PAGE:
Friday night, Snug Harbor is the place to be to hear one of the most inventive guitarists out of the New York City scene. He will be appearing with an all-star group of New Orleans musicians featuring Rex Gregory on tenor saxophone, Chris Severin on bass, and Ricky Sebastian on drums.
Harrison will be performing songs off his new album, Mother Stump. Though recognized as a respected composer, this new recording focuses on his guitar work.
The set list is a mixed bag of unconventional songs including cuts by Luther Vandross, Buddy Miller, George Russell, Blind Willie Johnson, Paul Motian, Leonard Cohen, plus several Harrison originals. “It’s all about the melody and emotion on this record,” says Harrison.
The story has become mythic. A young Quint Davis, now the long time producer/director of the New Orleans Jazz and Heritage Festival, hears a distinctive voice carrying over tambourines ringing through a sweaty crowd in a tiny, back-of-town barroom. The voice belongs to Theodore Emile “Bo” Dollis, the Big Chief of the Wild Magnolias, who passed away January 20, 2015 at the age of 71.
Davis recruited Dollis to help spread the word about the brand new festival in an era when word of mouth was the only form of social media, spearheaded efforts to record that unparalleled voice, and formed an unlikely partnership. Over the ensuing decades, Dollis emerged from the tightknit, insular world of the black Indians of New Orleans to the center of several major shifts in the unique culture.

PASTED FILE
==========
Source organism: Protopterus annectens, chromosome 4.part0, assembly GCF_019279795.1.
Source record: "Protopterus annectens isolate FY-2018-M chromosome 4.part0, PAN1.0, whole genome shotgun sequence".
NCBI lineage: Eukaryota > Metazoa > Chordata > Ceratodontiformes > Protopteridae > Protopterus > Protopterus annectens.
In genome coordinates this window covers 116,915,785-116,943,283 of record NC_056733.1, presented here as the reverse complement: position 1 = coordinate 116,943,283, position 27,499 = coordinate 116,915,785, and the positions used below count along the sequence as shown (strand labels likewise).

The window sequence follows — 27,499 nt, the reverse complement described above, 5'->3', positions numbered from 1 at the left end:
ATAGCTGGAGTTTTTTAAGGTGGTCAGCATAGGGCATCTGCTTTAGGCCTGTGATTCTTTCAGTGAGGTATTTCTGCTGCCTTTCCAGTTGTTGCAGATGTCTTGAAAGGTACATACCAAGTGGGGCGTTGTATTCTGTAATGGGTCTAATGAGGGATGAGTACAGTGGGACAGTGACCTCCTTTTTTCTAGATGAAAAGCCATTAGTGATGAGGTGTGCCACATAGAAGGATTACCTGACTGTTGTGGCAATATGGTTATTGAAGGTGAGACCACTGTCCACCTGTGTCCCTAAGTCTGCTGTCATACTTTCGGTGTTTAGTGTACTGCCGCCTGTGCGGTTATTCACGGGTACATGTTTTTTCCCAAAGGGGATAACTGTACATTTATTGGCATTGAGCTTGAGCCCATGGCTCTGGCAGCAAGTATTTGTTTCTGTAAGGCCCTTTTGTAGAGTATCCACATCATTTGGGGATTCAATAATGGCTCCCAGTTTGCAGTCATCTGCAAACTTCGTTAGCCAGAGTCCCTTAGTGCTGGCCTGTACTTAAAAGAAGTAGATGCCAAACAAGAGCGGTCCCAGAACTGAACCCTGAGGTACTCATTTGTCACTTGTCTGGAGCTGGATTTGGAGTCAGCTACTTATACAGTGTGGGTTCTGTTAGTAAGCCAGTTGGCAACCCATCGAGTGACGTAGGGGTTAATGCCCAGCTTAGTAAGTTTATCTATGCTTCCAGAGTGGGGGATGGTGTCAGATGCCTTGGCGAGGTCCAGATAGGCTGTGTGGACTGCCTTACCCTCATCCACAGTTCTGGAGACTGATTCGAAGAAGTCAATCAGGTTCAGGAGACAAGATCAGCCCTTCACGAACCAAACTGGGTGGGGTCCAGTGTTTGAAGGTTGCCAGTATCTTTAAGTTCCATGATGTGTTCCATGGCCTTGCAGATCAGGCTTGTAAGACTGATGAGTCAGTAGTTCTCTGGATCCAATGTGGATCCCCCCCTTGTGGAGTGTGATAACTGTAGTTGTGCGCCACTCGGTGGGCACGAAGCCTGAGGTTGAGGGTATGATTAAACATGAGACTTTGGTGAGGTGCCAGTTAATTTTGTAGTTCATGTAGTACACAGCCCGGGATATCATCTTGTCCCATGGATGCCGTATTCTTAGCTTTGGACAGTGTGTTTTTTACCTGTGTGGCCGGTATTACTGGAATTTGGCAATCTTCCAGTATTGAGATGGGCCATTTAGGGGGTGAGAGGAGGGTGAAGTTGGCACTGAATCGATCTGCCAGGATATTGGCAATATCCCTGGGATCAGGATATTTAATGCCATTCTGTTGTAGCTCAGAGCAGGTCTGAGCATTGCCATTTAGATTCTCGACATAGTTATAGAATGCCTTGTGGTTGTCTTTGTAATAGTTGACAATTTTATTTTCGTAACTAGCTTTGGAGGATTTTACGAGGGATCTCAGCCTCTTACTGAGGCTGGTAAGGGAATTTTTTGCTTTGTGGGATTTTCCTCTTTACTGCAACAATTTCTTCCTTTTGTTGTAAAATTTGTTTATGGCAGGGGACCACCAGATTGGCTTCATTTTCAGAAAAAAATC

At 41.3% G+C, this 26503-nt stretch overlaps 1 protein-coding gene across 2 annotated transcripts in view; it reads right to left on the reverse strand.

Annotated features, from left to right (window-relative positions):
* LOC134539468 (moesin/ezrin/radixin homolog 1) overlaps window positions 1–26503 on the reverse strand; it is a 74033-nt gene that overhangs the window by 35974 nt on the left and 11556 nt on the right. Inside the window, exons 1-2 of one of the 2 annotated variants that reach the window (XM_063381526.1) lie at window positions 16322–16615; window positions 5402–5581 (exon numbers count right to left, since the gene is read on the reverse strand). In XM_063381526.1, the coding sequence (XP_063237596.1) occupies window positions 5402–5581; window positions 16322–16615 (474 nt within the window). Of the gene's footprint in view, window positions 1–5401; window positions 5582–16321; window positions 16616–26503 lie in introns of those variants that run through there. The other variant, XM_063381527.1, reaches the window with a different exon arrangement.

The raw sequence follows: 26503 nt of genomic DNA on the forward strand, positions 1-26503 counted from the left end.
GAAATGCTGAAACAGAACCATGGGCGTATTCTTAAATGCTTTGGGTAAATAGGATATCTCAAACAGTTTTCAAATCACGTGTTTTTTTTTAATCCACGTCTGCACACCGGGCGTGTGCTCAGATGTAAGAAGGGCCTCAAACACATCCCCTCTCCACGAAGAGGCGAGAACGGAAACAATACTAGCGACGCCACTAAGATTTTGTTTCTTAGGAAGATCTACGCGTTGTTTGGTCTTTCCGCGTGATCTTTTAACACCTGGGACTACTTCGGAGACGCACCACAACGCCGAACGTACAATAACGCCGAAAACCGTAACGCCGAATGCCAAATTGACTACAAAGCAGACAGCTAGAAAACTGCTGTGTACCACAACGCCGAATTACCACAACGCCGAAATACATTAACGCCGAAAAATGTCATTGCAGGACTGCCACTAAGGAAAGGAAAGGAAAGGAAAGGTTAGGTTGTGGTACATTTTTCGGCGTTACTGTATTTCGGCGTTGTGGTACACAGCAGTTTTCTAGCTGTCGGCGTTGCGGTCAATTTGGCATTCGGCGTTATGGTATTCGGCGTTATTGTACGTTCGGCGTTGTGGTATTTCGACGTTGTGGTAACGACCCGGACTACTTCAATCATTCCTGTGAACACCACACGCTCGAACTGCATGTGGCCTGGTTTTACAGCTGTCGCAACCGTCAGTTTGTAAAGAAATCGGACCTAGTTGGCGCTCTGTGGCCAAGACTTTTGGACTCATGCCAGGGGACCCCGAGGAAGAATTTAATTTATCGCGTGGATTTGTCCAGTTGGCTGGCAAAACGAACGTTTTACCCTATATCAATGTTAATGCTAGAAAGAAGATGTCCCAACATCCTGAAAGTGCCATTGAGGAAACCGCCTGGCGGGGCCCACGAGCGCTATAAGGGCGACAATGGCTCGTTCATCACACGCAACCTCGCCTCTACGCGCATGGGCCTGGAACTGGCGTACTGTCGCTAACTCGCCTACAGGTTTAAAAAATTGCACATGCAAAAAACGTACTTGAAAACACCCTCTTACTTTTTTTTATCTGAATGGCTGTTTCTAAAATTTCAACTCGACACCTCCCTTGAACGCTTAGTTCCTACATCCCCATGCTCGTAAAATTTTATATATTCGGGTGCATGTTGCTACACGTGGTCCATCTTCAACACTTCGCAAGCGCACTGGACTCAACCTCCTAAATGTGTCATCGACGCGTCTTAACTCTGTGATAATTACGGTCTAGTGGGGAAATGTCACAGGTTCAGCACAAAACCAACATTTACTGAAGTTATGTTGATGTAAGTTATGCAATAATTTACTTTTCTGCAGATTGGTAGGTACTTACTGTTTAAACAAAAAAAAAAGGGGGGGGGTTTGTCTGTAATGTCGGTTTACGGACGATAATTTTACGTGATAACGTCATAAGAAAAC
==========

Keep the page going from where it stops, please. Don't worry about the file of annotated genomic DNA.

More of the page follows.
He was one of the first Indians to record the call-and-response chants, which define the musical aspect of the culture. He continued to record throughout his long career including two ground-breaking recordings in the 1970s. Those albums, the eponymous Wild Magnolias and They Call Us Wild, became the holy grail for vinyl crate diggers a decade later due to their limited pressings.
The vibraphonist and percussionist is setting up on Wednesday nights at the uptown club with a different collection of musicians appearing each week. Tonight, bassist James Singleton (Astral Project), guitarist Eddie Roberts (New Mastersounds), and drummer Stanton Moore (Galactic) join him.
I asked Dillon what fans can expect from the first show of his residency at Gasa Gasa.
“I am going to hit it a little old school with Stanton and James. Eddie plays a nice Wes (Montgomery) meets Grant Green style so we are going to play some Milt Jackson and Bobby Hutcherson tunes. We will also be playing some of my instrumental compositions. Eddie Bloom is going to show up as well for a portion of the evening,” he said.
One of our truly legendary musicians is getting his own tribute show. The iconic musician, who played with all of the greats during a career in New York, returned home to find the brass band tradition withering and set about revitalizing it, will be honored this week with a couple of standout evenings .